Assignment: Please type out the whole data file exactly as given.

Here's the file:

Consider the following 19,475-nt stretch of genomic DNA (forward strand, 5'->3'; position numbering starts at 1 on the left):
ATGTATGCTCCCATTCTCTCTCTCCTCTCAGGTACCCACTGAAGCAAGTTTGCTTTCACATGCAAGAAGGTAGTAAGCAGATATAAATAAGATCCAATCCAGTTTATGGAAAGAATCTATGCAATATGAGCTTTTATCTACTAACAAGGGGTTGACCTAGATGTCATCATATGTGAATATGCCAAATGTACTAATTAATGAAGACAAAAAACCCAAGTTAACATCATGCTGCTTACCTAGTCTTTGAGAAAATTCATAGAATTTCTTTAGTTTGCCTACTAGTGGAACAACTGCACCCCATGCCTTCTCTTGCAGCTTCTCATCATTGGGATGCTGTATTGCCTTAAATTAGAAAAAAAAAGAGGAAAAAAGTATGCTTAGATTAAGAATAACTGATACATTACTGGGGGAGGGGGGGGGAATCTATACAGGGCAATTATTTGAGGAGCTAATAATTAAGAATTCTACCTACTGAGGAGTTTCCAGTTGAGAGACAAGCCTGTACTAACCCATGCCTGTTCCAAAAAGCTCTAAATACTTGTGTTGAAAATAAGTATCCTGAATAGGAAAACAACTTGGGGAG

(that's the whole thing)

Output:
Consider the following 19,475-nt stretch of genomic DNA (forward strand, 5'->3'; position numbering starts at 1 on the left):
ATGTATGCTCCCATTCTCTCTCTCCTCTCAGGTACCCACTGAAGCAAGTTTGCTTTCACATGCAAGAAGGTAGTAAGCAGATATAAATAAGATCCAATCCAGTTTATGGAAAGAATCTATGCAATATGAGCTTTTATCTACTAACAAGGGGTTGACCTAGATGTCATCATATGTGAATATGCCAAATGTACTAATTAATGAAGACAAAAAACCCAAGTTAACATCATGCTGCTTACCTAGTCTTTGAGAAAATTCATAGAATTTCTTTAGTTTGCCTACTAGTGGAACAACTGCACCCCATGCCTTCTCTTGCAGCTTCTCATCATTGGGATGCTGTATTGCCTTAAATTAGAAAAAAAAAGAGGAAAAAAGTATGCTTAGATTAAGAATAACTGATACATTACTGGGGGAGGGGGGGGGAATCTATACAGGGCAATTATTTGAGGAGCTAATAATTAAGAATTCTACCTACTGAGGAGTTTCCAGTTGAGAGACAAGCCTGTACTAACCCATGCCTGTTCCAAAAAGCTCTAAATACTTGTGTTGAAAATAAGTATCCTGAATAGGAAAACAACTTGGGGAG